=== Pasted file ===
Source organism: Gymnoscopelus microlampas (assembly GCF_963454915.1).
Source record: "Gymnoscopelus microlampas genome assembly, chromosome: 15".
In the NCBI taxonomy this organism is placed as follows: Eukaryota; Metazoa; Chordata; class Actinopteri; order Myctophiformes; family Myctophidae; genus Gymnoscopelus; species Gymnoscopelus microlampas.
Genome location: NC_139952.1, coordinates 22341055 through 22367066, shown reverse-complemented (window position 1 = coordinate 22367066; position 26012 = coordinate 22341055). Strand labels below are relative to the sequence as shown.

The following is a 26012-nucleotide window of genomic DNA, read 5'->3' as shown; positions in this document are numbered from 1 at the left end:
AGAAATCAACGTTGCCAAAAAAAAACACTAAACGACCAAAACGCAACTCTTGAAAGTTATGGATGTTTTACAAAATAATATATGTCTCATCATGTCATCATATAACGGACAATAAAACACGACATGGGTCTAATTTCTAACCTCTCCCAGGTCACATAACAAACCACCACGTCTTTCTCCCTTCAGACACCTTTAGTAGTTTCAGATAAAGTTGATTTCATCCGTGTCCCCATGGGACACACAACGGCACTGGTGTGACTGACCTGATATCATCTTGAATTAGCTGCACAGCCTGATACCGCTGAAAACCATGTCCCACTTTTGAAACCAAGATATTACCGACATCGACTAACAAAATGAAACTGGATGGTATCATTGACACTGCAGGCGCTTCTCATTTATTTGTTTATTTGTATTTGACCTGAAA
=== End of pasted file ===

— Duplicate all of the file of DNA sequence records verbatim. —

Source organism: Gymnoscopelus microlampas (assembly GCF_963454915.1).
Source record: "Gymnoscopelus microlampas genome assembly, chromosome: 15".
In the NCBI taxonomy this organism is placed as follows: Eukaryota; Metazoa; Chordata; class Actinopteri; order Myctophiformes; family Myctophidae; genus Gymnoscopelus; species Gymnoscopelus microlampas.
Genome location: NC_139952.1, coordinates 22341055 through 22367066, shown reverse-complemented (window position 1 = coordinate 22367066; position 26012 = coordinate 22341055). Strand labels below are relative to the sequence as shown.

The following is a 26012-nucleotide window of genomic DNA, read 5'->3' as shown; positions in this document are numbered from 1 at the left end:
AGAAATCAACGTTGCCAAAAAAAAACACTAAACGACCAAAACGCAACTCTTGAAAGTTATGGATGTTTTACAAAATAATATATGTCTCATCATGTCATCATATAACGGACAATAAAACACGACATGGGTCTAATTTCTAACCTCTCCCAGGTCACATAACAAACCACCACGTCTTTCTCCCTTCAGACACCTTTAGTAGTTTCAGATAAAGTTGATTTCATCCGTGTCCCCATGGGACACACAACGGCACTGGTGTGACTGACCTGATATCATCTTGAATTAGCTGCACAGCCTGATACCGCTGAAAACCATGTCCCACTTTTGAAACCAAGATATTACCGACATCGACTAACAAAATGAAACTGGATGGTATCATTGACACTGCAGGCGCTTCTCATTTATTTGTTTATTTGTATTTGACCTGAAA